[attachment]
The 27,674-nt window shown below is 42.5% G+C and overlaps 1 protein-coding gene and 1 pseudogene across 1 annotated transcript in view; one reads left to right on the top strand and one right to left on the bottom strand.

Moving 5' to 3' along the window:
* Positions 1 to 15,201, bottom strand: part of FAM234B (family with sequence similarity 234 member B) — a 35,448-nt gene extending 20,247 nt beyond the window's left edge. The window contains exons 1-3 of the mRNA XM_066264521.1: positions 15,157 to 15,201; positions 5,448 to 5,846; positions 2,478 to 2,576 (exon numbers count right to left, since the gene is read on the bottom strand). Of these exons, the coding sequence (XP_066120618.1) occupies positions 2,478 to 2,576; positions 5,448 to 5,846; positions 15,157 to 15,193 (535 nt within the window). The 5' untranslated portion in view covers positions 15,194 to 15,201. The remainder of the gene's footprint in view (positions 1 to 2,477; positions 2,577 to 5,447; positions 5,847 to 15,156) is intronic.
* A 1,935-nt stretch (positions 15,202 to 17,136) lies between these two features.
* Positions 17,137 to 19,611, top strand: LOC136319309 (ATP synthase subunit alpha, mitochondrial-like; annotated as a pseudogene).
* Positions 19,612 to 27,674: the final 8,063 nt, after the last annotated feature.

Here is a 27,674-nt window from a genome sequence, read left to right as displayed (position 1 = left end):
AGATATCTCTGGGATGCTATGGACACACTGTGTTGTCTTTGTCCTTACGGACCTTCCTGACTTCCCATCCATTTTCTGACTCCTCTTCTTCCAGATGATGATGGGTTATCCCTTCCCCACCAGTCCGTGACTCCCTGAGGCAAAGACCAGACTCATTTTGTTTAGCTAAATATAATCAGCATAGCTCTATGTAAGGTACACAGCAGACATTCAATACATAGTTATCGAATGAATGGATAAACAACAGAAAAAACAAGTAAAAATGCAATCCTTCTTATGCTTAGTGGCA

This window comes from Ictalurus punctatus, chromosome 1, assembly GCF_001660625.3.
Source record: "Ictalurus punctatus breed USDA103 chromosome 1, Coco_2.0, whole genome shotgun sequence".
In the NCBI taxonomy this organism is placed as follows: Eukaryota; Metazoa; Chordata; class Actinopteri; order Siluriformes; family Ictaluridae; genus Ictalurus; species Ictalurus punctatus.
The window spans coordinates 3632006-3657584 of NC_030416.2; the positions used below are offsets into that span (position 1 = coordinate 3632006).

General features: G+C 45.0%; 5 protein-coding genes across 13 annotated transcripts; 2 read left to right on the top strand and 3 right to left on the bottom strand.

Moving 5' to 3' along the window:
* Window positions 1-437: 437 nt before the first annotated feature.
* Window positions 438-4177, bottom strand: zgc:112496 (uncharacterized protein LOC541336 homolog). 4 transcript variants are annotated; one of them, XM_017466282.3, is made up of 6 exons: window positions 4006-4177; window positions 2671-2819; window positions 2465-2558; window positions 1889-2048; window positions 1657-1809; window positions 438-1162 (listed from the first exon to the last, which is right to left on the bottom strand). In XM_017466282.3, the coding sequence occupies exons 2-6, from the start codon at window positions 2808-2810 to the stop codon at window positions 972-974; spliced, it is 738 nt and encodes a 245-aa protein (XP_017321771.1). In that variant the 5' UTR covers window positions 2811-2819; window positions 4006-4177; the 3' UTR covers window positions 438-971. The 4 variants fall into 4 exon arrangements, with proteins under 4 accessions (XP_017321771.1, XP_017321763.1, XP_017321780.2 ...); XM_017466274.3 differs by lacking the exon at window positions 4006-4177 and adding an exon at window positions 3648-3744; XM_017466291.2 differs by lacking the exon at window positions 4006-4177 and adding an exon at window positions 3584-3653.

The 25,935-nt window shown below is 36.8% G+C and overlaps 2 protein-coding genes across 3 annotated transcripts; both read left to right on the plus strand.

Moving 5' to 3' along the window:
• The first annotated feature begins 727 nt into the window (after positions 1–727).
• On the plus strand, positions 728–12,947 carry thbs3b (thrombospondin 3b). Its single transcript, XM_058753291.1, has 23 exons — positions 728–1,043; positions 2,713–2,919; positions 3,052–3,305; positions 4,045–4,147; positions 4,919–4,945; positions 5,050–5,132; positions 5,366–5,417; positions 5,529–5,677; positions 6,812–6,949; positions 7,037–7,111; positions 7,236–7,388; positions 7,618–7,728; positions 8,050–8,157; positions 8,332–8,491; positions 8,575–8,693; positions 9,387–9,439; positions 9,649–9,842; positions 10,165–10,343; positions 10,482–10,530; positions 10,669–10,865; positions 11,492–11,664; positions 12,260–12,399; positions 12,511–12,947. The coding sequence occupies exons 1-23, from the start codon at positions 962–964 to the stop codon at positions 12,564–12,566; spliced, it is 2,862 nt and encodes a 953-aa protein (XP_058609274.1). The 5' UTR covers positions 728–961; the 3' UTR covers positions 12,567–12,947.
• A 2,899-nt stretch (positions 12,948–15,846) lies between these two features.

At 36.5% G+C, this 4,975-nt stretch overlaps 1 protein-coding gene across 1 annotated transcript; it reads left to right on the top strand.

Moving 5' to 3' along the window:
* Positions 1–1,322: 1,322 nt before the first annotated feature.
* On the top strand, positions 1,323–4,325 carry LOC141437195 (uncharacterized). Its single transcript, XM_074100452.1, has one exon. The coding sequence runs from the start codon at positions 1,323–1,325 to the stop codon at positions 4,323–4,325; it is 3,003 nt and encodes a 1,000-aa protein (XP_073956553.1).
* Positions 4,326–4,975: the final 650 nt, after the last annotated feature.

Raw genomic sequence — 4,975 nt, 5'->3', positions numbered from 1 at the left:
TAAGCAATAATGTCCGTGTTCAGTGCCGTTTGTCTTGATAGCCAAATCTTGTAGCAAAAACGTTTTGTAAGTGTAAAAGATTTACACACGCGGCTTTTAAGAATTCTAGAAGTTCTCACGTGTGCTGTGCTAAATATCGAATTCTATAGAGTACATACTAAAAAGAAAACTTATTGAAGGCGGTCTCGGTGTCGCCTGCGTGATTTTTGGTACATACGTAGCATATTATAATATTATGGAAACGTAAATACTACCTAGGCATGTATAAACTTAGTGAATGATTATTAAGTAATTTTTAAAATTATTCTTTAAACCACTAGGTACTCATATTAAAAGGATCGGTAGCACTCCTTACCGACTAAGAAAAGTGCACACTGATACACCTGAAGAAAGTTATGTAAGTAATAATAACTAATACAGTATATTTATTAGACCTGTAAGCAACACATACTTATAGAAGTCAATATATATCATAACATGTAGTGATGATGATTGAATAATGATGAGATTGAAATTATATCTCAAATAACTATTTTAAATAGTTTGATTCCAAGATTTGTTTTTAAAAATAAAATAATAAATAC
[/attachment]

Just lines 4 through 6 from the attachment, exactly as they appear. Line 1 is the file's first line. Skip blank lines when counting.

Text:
* A 1,935-nt stretch (positions 15,202 to 17,136) lies between these two features.
* Positions 17,137 to 19,611, top strand: LOC136319309 (ATP synthase subunit alpha, mitochondrial-like; annotated as a pseudogene).
* Positions 19,612 to 27,674: the final 8,063 nt, after the last annotated feature.